US geopolitical interests offer Iran sanctions loophole amid mounting tension
By James M. Dorsey
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The Indian-backed Iranian port of Chabahar has emerged as a major loophole in a tightening military and economic noose and ever harsher US sanctions that President Donald J. Trump, reluctant to be sucked into yet another war, sees as the best way to either force Tehran to its knees or achieve regime change.
Alice Wells, the State Department’s assistant secretary for South and Central Asia, said during a meeting with Afghan foreign minister Salahuddin Rabbani that Chabahar had been exempted at Afghanistan’s request.
The State Department said earlier that the exemption was granted because it was related to “reconstruction assistance and economic development for Afghanistan, which includes the development and operation of Chabahar Port.”
US officials said privately that the exemption was also a nod to India that sees Chabahar as vital for the expansion of its trade with Afghanistan and Central Asian republics.
They said it was moreover an anti-dote to the Chinese backed port of Gwadar just 70 kilometres down the Arabian Sea coast in the troubled neighbouring Pakistani province of Balochistan.
That may be a long shot, certainly as long as India like much of the rest of the world is restricted by the US sanctions in its economic and commercial dealings with Iran.
The exemption comes however as Chinese security concerns in Balochistan as well as Pakistan at large are mounting.
China’s massive US$45 billion plus Belt and Road-related infrastructure investment in Pakistan with Gwadar and Balochistan at its core has become a prime target for nationalist insurgents that has officials in Beijing worried. It has also reinforced long-standing doubts in some circles in Beijing about the viability of the project.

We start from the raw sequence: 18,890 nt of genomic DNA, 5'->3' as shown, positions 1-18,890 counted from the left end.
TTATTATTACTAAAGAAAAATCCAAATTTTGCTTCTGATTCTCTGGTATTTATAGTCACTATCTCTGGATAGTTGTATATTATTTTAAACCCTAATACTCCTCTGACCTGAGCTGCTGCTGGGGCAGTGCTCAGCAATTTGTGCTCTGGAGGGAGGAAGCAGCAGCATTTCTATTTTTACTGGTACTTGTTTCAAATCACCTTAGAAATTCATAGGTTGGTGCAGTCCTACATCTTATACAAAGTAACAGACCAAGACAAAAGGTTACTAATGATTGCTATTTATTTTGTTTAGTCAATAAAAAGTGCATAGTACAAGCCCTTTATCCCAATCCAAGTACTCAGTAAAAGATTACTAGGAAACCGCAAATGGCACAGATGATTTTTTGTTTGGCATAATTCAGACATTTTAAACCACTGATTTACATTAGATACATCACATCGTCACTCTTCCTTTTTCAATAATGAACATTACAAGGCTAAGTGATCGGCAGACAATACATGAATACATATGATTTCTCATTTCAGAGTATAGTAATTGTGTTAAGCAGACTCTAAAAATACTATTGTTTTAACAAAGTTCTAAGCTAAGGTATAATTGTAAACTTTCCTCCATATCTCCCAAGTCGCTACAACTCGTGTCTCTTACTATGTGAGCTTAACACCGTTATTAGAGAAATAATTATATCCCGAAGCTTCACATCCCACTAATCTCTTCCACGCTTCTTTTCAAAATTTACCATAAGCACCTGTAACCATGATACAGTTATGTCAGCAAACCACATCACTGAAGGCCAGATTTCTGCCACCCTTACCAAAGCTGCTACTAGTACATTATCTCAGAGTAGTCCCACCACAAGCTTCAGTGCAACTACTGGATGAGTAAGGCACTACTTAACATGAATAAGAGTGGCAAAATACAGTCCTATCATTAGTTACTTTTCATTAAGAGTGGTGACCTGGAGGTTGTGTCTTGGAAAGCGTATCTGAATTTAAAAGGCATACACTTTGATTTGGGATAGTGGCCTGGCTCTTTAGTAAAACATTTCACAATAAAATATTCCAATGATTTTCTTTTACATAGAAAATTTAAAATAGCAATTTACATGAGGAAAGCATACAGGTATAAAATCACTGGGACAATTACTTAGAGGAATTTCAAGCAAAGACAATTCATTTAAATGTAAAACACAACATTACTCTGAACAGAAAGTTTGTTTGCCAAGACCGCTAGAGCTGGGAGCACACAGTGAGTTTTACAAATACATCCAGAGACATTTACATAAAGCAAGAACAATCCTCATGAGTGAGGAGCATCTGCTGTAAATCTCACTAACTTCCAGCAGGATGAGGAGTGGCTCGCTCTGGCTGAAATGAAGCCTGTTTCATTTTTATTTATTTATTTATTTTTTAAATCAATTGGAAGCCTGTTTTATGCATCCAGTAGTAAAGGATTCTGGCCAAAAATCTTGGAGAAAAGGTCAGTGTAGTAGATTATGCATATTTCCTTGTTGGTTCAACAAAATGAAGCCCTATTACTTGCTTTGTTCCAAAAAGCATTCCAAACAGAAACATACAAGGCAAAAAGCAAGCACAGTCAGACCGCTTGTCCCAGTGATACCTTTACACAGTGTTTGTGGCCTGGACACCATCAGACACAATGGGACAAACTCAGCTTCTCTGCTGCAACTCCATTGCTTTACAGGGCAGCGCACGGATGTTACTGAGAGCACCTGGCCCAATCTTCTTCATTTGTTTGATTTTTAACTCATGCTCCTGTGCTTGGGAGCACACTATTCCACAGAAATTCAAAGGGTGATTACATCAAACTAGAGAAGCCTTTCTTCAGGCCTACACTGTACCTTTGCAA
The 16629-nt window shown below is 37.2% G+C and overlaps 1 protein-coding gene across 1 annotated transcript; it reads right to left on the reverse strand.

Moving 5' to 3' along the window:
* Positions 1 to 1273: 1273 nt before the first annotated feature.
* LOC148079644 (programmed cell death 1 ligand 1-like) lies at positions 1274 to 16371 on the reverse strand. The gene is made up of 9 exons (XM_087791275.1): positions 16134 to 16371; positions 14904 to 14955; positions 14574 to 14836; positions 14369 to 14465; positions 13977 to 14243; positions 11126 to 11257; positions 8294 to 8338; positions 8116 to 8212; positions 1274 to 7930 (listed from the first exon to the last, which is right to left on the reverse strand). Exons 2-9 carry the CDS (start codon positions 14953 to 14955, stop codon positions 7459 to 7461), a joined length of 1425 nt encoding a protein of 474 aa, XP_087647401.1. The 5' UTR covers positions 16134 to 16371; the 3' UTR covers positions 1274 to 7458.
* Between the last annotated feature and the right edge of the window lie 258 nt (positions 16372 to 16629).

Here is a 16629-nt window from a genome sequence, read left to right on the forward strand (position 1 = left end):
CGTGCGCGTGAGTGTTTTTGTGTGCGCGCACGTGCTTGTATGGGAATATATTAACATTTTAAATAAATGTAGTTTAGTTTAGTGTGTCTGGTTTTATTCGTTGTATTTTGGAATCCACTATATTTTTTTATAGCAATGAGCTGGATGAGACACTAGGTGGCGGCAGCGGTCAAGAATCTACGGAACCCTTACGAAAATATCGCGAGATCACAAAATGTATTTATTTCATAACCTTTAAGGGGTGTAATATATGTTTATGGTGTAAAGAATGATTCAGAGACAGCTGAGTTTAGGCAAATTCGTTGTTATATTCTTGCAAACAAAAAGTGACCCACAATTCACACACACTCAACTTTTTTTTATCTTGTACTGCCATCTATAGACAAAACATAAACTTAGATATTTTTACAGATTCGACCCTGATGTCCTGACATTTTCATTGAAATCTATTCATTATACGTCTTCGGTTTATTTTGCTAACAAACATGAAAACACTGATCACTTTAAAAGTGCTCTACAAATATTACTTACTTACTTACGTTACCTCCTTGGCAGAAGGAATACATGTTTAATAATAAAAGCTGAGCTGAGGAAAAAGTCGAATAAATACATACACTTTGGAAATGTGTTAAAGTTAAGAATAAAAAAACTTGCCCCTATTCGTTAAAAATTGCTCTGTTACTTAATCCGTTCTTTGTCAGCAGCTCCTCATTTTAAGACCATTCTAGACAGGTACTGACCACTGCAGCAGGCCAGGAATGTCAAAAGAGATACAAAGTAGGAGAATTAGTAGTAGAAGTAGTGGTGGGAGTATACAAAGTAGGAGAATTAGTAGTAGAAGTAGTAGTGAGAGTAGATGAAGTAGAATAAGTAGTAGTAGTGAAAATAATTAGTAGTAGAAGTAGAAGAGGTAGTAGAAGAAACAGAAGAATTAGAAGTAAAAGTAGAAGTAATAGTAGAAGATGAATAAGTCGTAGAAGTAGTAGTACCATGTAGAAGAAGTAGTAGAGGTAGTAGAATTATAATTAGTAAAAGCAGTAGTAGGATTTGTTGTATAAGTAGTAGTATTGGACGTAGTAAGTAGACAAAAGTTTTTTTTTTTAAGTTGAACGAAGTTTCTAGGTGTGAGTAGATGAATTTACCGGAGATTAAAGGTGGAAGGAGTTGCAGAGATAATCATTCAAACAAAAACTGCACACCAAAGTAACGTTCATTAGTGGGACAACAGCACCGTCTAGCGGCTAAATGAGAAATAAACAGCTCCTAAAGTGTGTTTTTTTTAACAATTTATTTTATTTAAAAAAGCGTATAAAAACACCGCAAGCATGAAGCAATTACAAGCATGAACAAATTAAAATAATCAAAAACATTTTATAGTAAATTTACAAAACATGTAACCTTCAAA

Dubbed the China Pakistan Economic Corridor or CPEC, China sees the project, involving a network of roads, railways and pipelines that would link Gwadar to China’s troubled north-western province of Xinjiang as a key economic component of its brutal effort to Sincize the strategic region’s Turkic Muslim population.
“China, you came here (Balochistan) without our consent, supported our enemies, helped the Pakistani military in wiping our villages. But now it’s our time… Baloch Liberation Army (BLA) guarantees you that CPEC will fail miserably on the Baloch land. Balochistan will be a graveyard for your expansionist motives,” a commander of the BLA’s Majeed Brigade said in a video message released a week after militants stormed a hilltop, highly secured luxury hotel in Gwadar, killing five people.
The BLA claimed a month earlier responsibility for an attack on a convoy on a highway leading out of Gwadar in which 14 Pakistani military personnel died and an assault last year on the Chinese consulate in Karachi.
The attacks and threats have prompted Chinese sceptics of China’s massive investment in Pakistan to express their doubts more publicly.